“He didn’t do anything to me. He presented me with three options for repairing my hand, and I chose the only one that was viable.” I jerked my arm out of his grip.

“What options?” I tried to move away, but Justin grabbed me with both hands this time. “What options?”

“I would need surgery. The bones in my hand, they were all out of place. I can’t go to a hospital, and I couldn’t let it heal on its own. I wouldn’t have had much use of it.”

“What did you do?”

I took a deep breath and spilled. “I drank his blood.”

“What?” Justin shook me. “Are you mad? You could turn. What were you thinking?”

“That I didn’t have much of a choice!” I shoved and swatted at him until he let go of me. If I hadn’t been so mad, I might have thought how funny it was that I had gained a big brother. “And I had very little, nowhere near enough to turn.”

“We could’ve set it, put it in a cast, something,” he shouted as he paced in front of me.

“Yeah, and then I would be totally useless.” I crossed my arms over my chest.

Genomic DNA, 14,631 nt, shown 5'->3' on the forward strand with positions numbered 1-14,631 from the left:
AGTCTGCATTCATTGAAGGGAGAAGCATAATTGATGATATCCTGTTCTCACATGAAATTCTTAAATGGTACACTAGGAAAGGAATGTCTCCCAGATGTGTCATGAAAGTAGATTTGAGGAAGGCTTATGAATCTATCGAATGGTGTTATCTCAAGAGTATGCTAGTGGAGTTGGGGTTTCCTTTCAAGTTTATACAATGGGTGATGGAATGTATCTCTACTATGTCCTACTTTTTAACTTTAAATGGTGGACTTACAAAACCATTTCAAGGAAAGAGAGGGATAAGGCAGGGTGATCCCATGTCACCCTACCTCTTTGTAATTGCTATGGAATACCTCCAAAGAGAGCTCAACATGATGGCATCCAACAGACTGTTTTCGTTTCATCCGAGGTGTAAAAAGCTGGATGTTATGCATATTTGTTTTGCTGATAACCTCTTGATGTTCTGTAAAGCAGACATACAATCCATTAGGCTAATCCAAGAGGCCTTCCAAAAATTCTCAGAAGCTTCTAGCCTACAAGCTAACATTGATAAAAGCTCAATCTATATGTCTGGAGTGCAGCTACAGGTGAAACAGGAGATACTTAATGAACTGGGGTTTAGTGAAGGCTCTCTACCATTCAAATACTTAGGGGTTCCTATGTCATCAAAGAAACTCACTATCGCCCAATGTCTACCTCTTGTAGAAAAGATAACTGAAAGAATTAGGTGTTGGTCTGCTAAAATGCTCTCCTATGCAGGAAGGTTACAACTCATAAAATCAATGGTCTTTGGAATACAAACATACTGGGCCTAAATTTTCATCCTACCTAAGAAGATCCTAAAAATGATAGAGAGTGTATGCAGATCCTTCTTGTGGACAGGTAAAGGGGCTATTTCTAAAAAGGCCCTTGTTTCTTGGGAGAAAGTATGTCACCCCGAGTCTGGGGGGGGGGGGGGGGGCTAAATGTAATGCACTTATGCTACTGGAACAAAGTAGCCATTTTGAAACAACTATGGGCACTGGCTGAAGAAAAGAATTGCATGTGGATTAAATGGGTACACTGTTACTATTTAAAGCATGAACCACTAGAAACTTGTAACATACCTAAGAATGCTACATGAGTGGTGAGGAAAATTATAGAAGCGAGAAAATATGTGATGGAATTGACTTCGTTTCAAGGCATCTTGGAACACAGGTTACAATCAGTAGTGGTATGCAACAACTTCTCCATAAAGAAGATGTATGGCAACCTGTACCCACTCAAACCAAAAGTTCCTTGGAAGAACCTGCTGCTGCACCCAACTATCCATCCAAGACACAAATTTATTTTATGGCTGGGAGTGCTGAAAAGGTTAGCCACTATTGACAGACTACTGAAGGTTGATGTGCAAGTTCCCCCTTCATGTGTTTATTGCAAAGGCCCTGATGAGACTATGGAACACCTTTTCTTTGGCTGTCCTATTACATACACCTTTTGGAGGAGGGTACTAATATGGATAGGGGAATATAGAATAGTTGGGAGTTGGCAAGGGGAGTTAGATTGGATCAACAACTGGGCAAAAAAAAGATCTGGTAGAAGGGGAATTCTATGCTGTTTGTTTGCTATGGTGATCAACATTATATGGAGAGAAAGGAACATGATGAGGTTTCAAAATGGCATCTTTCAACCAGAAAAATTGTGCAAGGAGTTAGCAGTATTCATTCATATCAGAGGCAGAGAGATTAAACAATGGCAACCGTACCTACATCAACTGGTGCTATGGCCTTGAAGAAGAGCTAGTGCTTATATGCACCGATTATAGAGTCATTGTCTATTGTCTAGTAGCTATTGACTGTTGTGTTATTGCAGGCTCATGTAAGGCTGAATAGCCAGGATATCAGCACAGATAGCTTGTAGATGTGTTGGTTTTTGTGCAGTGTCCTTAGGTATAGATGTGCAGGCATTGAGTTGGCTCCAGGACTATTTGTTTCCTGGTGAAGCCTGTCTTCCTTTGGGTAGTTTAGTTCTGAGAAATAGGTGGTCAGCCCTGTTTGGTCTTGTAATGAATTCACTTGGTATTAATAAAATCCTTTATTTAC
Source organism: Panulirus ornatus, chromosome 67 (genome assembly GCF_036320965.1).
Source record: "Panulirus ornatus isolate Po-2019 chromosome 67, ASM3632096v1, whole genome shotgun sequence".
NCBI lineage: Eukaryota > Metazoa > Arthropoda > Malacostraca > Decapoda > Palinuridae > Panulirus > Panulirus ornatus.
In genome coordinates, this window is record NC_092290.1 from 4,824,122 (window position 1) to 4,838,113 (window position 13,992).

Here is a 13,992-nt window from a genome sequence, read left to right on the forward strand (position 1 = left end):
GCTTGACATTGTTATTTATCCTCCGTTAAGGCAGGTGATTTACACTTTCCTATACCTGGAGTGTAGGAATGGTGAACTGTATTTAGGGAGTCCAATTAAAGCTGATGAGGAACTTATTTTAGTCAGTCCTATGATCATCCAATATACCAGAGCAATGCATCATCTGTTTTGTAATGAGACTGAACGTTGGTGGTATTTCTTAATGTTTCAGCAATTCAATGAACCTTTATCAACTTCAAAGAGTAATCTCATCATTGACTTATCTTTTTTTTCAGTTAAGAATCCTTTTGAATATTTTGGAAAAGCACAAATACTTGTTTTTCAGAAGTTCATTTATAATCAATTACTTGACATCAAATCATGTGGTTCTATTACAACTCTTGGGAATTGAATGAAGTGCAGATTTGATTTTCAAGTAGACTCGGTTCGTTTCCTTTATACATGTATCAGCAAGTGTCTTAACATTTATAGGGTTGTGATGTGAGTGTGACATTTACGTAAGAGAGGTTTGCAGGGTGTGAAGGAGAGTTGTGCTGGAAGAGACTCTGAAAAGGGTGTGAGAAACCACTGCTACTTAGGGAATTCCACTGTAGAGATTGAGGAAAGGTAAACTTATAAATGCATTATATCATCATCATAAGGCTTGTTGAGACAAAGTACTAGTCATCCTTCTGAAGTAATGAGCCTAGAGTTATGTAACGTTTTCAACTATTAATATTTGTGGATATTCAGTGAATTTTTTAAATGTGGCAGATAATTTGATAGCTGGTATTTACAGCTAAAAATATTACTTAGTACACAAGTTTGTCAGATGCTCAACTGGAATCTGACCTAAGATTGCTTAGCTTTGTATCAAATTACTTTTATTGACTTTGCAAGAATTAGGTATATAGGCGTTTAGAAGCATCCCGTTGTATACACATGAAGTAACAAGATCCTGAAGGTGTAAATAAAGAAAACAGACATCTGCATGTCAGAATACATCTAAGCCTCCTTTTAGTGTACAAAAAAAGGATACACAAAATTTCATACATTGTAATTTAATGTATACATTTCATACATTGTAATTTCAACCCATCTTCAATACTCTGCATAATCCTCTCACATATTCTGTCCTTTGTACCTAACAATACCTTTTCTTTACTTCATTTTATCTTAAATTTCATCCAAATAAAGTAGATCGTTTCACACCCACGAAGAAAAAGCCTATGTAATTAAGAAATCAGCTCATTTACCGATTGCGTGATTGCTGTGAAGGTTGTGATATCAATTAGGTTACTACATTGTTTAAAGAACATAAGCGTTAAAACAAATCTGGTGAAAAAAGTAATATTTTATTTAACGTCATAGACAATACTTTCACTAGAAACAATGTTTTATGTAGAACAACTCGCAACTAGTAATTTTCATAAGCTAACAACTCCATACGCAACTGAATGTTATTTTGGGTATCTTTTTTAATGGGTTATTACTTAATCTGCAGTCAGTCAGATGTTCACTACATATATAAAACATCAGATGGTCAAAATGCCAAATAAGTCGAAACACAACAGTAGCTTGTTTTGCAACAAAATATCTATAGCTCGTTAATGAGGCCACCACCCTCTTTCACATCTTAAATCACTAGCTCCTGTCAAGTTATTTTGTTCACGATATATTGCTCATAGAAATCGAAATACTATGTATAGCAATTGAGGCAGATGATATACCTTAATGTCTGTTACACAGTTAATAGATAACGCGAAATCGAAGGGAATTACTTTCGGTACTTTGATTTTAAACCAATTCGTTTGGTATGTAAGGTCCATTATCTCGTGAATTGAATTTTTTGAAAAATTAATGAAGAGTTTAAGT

“You mean you wouldn’t be as useful of a fighter.”

“That’s what I said, ‘totally useless.’”

Justin shook his head at me. His mouth opened, and he started to speak but stopped himself. He snorted and stalked toward the stairs. He got halfway there, stopped, and then came back to me.

“The way you see yourself, how you are useful, is seriously warped. So, maybe you couldn’t fight. Who cares?” He threw his hands up in the air. “You’re still human, and that is worth everything.”

This time, when he walked off, he stayed gone. I didn’t see what the big deal was. I didn’t turn. Leslie made sure to stop me before I did anything I’d regret. As I munched on an apple, I wondered what Leslie regretted. The “incident” this morning certainly upset him. Thinking back over that made me smile, cringe a little, and want to get under the covers with him. I wanted to see what he was hiding under all his clothes.

In the dining room, I spied several boxes containing things I recognized from our old house, and I found a box with my name on it. It was mostly empty, as packing light was essential. My clothes were already in Leslie’s room, but the box had my ancient backpack and my running shoes. At the bottom, I found my journal. With great relief, I took it from the box. It was time to do some serious recording of events.